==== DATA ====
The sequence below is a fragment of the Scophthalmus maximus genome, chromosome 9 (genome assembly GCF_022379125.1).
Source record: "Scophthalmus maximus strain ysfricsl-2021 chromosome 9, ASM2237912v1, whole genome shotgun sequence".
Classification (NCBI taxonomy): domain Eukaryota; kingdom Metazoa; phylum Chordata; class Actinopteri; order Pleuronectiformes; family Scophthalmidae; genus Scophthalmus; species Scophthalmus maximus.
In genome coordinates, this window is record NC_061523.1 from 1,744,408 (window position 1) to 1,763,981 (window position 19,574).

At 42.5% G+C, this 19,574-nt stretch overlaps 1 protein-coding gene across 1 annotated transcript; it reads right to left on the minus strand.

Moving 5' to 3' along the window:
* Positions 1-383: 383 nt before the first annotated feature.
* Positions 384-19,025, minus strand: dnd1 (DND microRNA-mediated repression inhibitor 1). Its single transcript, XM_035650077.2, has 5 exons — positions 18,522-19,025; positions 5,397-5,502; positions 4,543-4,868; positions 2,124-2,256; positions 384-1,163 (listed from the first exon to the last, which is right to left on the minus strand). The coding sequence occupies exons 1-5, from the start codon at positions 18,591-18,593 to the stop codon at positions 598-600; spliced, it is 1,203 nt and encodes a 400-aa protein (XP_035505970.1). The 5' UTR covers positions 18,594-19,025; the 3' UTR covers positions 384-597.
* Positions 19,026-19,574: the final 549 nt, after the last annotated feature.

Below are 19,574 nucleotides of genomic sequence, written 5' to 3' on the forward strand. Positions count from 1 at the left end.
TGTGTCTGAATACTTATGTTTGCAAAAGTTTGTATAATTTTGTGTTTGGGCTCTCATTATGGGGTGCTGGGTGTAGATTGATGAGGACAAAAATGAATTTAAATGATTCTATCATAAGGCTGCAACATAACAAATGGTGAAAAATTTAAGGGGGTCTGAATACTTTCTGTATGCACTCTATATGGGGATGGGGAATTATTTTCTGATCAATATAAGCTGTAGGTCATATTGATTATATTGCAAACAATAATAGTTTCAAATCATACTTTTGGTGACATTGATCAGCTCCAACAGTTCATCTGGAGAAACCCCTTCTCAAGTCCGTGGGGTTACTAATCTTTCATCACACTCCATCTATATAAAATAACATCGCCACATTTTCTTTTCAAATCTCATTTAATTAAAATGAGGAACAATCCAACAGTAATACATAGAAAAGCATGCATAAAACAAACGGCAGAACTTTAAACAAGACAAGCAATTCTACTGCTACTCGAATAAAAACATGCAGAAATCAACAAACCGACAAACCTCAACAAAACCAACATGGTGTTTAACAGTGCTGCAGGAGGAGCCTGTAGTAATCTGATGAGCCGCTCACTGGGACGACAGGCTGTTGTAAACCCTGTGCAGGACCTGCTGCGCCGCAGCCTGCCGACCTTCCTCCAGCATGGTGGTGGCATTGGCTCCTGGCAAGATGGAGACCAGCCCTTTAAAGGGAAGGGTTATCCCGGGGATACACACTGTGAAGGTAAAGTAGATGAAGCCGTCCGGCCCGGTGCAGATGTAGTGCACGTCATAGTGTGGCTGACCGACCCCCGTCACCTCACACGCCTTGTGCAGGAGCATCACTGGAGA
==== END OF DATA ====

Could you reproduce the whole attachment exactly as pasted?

The sequence below is a fragment of the Scophthalmus maximus genome, chromosome 9 (genome assembly GCF_022379125.1).
Source record: "Scophthalmus maximus strain ysfricsl-2021 chromosome 9, ASM2237912v1, whole genome shotgun sequence".
Classification (NCBI taxonomy): domain Eukaryota; kingdom Metazoa; phylum Chordata; class Actinopteri; order Pleuronectiformes; family Scophthalmidae; genus Scophthalmus; species Scophthalmus maximus.
In genome coordinates, this window is record NC_061523.1 from 1,744,408 (window position 1) to 1,763,981 (window position 19,574).

At 42.5% G+C, this 19,574-nt stretch overlaps 1 protein-coding gene across 1 annotated transcript; it reads right to left on the minus strand.

Moving 5' to 3' along the window:
* Positions 1-383: 383 nt before the first annotated feature.
* Positions 384-19,025, minus strand: dnd1 (DND microRNA-mediated repression inhibitor 1). Its single transcript, XM_035650077.2, has 5 exons — positions 18,522-19,025; positions 5,397-5,502; positions 4,543-4,868; positions 2,124-2,256; positions 384-1,163 (listed from the first exon to the last, which is right to left on the minus strand). The coding sequence occupies exons 1-5, from the start codon at positions 18,591-18,593 to the stop codon at positions 598-600; spliced, it is 1,203 nt and encodes a 400-aa protein (XP_035505970.1). The 5' UTR covers positions 18,594-19,025; the 3' UTR covers positions 384-597.
* Positions 19,026-19,574: the final 549 nt, after the last annotated feature.

Below are 19,574 nucleotides of genomic sequence, written 5' to 3' on the forward strand. Positions count from 1 at the left end.
TGTGTCTGAATACTTATGTTTGCAAAAGTTTGTATAATTTTGTGTTTGGGCTCTCATTATGGGGTGCTGGGTGTAGATTGATGAGGACAAAAATGAATTTAAATGATTCTATCATAAGGCTGCAACATAACAAATGGTGAAAAATTTAAGGGGGTCTGAATACTTTCTGTATGCACTCTATATGGGGATGGGGAATTATTTTCTGATCAATATAAGCTGTAGGTCATATTGATTATATTGCAAACAATAATAGTTTCAAATCATACTTTTGGTGACATTGATCAGCTCCAACAGTTCATCTGGAGAAACCCCTTCTCAAGTCCGTGGGGTTACTAATCTTTCATCACACTCCATCTATATAAAATAACATCGCCACATTTTCTTTTCAAATCTCATTTAATTAAAATGAGGAACAATCCAACAGTAATACATAGAAAAGCATGCATAAAACAAACGGCAGAACTTTAAACAAGACAAGCAATTCTACTGCTACTCGAATAAAAACATGCAGAAATCAACAAACCGACAAACCTCAACAAAACCAACATGGTGTTTAACAGTGCTGCAGGAGGAGCCTGTAGTAATCTGATGAGCCGCTCACTGGGACGACAGGCTGTTGTAAACCCTGTGCAGGACCTGCTGCGCCGCAGCCTGCCGACCTTCCTCCAGCATGGTGGTGGCATTGGCTCCTGGCAAGATGGAGACCAGCCCTTTAAAGGGAAGGGTTATCCCGGGGATACACACTGTGAAGGTAAAGTAGATGAAGCCGTCCGGCCCGGTGCAGATGTAGTGCACGTCATAGTGTGGCTGACCGACCCCCGTCACCTCACACGCCTTGTGCAGGAGCATCACTGGAGA